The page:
Box Kite Machine is a personal project where I write about what I want to write about. Topics include but are not limited to human factors in engineering leadership, history, writing, reading, and Mac automation and scripting.

The purpose of writing here is to improve my own understanding and force myself to think rigorously and precisely, so that I can arrange my thoughts coherently. It’s easy to think you understand something until you try to explain it to someone else.

David MacIver explains it well:

If you want to understand something better, write about it. … Why? Because you can think things while writing that you cannot think while not writing, and you can use those thoughts to improve your understanding.

While this project is primarily for my use, it’s not that I don’t want readers. (Hello! Glad you’re here!) Writing for others, publicly, is a forcing function to make me do the work. And I hope that work proves useful to others.

The opinions expressed here are entirely my own and are not my employer’s or anyone else’s. Any stories are fictional and have no relationship to anyone real.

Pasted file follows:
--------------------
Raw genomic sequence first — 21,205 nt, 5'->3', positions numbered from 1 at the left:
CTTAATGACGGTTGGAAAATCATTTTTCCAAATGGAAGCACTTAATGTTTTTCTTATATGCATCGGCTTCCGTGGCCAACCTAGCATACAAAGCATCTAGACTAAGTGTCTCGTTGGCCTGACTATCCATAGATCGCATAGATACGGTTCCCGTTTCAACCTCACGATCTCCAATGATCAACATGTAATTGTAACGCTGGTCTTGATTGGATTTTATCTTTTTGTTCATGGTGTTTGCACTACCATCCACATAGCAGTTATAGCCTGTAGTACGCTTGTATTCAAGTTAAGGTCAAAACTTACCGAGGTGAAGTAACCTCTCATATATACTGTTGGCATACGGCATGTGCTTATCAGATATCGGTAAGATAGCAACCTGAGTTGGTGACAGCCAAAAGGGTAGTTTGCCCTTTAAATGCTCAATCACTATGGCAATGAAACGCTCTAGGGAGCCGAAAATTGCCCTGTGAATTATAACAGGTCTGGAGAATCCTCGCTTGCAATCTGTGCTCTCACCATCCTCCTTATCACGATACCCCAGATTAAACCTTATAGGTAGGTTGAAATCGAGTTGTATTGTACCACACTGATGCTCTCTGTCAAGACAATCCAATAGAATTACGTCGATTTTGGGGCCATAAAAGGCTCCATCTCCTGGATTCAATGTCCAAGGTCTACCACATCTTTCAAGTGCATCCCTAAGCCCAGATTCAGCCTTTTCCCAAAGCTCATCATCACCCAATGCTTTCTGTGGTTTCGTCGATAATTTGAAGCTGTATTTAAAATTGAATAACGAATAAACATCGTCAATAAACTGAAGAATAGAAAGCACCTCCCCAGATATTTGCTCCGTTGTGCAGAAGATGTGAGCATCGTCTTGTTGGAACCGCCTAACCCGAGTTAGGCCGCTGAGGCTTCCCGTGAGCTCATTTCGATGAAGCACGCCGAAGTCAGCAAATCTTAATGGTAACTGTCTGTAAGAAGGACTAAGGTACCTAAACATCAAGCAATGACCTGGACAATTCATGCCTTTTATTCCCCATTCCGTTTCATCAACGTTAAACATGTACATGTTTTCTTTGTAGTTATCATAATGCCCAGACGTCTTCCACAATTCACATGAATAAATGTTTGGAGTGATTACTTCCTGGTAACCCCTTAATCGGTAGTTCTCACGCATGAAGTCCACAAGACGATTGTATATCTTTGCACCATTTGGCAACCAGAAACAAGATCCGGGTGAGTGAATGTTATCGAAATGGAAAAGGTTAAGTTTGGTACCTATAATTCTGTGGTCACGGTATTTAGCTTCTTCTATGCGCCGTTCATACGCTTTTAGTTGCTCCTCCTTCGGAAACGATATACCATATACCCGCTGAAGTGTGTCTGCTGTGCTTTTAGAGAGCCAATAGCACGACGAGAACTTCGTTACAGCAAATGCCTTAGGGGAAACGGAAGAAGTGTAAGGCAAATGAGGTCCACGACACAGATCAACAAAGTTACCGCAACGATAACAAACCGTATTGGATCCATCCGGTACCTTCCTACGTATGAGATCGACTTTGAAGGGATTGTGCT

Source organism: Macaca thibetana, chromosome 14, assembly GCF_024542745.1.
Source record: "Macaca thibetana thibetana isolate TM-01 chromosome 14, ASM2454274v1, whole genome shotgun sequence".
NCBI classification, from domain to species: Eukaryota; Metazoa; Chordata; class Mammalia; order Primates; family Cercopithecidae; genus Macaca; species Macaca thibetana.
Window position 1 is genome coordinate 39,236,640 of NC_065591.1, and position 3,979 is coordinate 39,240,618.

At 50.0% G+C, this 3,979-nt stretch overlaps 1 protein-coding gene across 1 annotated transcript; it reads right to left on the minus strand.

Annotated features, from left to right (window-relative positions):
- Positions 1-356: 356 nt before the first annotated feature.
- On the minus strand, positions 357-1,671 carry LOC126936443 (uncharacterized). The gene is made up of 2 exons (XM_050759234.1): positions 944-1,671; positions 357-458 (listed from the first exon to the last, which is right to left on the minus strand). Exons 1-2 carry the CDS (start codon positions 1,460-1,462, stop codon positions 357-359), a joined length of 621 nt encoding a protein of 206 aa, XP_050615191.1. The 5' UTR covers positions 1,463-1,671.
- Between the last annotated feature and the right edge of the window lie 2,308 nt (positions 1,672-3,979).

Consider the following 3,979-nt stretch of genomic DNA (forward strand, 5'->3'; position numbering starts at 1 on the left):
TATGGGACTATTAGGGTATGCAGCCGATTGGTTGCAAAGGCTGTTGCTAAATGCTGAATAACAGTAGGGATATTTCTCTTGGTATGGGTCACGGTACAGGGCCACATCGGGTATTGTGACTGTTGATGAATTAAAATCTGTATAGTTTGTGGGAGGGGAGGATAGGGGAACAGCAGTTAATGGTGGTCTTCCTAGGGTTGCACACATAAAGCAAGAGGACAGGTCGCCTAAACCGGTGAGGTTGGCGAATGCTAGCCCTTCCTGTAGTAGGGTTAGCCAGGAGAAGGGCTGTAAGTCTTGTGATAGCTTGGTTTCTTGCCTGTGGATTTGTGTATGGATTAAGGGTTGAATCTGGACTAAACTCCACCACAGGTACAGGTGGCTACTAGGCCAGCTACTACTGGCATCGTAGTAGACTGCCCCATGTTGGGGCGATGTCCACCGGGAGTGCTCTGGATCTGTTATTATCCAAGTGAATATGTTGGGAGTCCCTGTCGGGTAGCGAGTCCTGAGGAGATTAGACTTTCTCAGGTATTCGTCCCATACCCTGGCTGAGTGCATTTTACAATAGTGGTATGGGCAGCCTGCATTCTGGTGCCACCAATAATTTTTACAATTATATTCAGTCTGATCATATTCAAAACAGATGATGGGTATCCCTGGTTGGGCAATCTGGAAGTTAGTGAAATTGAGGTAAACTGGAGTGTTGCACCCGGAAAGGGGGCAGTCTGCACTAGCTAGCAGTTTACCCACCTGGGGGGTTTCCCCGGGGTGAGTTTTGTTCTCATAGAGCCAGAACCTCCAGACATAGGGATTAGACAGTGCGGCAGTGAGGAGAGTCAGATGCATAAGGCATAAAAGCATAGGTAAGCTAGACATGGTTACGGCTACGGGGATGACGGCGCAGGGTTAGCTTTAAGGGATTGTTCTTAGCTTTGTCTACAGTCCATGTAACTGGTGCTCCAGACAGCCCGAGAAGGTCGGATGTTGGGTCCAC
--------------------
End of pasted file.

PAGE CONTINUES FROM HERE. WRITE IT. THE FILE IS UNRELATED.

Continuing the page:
James Sulak

My name is James Sulak and I lead humans who build things from bits. I currently serve as President and General Manager at FlightAware. My hobbies include photography, running, reading history, and keeping up with my three small children. My preferred editor is Emacs, although I’ve been known to use VS Code.

I’m always happy to hear from folks. Drop a note!


What is a box kite machine?

On December 26, 1903, the New York Times ran the headline

Airship After Buyer

Inventors of North Carolina Box Kite Machine Want Government to Purchase It

The article is of course talking about the Wright brothers’ airplane, but the word “airplane” hadn’t been invented yet.

When building new things, especially in software, it’s a reminder that things are always in transition, and sometimes the right words—or ways of thinking—have yet to be found.

image alt New York Times Article


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